Before joining MyWallSt, I spent 3 years in the Netherlands, where I became an expert on body piercings, having become a writer for a piercing company’s blog, as well as freelancing for a local political paper. So it’s safe to say, I know a thing or two about a diversified portfolio.
My Investing Experience
I first started investing in 2014. I bought shares in Apple because I was working for them back then and had a generous share-purchase plan. I was definitely a novice investor at the time, as I sold those shares a few years later, not knowing how much I could have made if I just kept them. Now, I follow the MyWallSt approach and have built a pretty strong portfolio for myself.
My Investing Goal
My long term goal is to not have to worry about my retirement, instead I plan to simply invest for the next 20-40 years, and watch my portfolio grow. A byproduct of this approach will be a comfortable nest-egg I can use in 20 years or so to pay college tuition for my nieces and nephews, or perhaps even my own children. I will be building my own retirement fund separately, but for me, investing will give me the opportunity to have a much more exciting, and hopefully earlier, retirement.
Here I am, 20 years ago, hard at work. Similar to today, but I’m now trying to grow a portfolio rather than a flower arrangement.
My Favourite Long-Term Stock
Apple is as I like to call it, my ‘anchor’ stock. It is the company I have built my portfolio off of, it’s the first stock I ever invested in, and it’s my largest holding. Not only am I a massive fan of their products, I believe their subscription business is second-to-none, and while many people are only just realizing the strength of their non-iPhone offerings, I think Apple has only scratched the surface of its true potential in services, medicine, and wearable tech. While the company may not show the same growth as fellow Big Tech stocks, I still don’t see anyone doing what Apple does as good as them any time soon. While Amazon and Facebook may have a multitude of potential rivals, Apple simply doesn’t in my opinion. They’re a company I know, that I’ve worked for, and that I believe in.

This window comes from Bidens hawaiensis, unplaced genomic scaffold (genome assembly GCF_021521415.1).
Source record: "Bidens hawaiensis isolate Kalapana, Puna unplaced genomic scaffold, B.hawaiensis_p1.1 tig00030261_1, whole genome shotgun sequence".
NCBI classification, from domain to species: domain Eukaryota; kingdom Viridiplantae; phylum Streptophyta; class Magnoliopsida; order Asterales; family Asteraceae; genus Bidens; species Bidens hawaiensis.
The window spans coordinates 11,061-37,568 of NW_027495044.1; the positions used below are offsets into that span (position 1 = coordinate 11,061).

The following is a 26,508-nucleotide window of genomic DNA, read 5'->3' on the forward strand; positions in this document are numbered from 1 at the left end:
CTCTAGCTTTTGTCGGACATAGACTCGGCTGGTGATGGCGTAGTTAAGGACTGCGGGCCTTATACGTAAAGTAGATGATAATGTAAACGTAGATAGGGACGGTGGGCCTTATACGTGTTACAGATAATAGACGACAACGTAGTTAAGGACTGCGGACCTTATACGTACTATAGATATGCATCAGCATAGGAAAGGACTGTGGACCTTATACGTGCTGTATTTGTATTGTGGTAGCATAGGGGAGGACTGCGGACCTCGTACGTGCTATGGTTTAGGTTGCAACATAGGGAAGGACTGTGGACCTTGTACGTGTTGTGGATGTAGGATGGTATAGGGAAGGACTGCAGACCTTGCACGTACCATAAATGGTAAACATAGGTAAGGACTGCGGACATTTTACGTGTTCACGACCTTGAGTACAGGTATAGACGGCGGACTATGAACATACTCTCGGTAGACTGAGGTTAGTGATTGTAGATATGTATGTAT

My Selling Regret
Selling my Apple shares in 2015 after holding them less than a year remains one of my biggest regrets. As a young man who was handed $300 more on an original investment, I saw it as a win. I used that money to help pay for a year abroad, and though I don’t regret that, I still wish I had had more sense. Had I known that that same investment would have yielded gains of more than 300% by now, I never would have sold my shares in Apple (considering I’d have more than $12,000). Luckily, I know a lot more about investing than I did then.
My Investing Strategy
I am currently using a system called dollar cost averaging, which I hope to continue doing right through to my retirement in 40 years, give or take. Currently, I try to add a $100 investment to my portfolio every pay-day. Some months it could be more, others less. I will also try, once a year, to reinvest the difference I make from my portfolio, increasing my holdings, and hopefully seeing my portfolio multiply year after year. I am still young in the investment world, and my strategies and portfolio could change over time, but I am in it for the long haul, and view dollar cost averaging as my key to a healthy portfolio.
Editor at MyWallSt
Jamie is the Content Editor here at MyWallSt. His favorite stock is Apple, which is also the first stock he ever bought. Jamie is not only a big fan of its products, but he believes that the tech giant has a whole lot more to give the world, and hasn't even scraped the surface of its potential.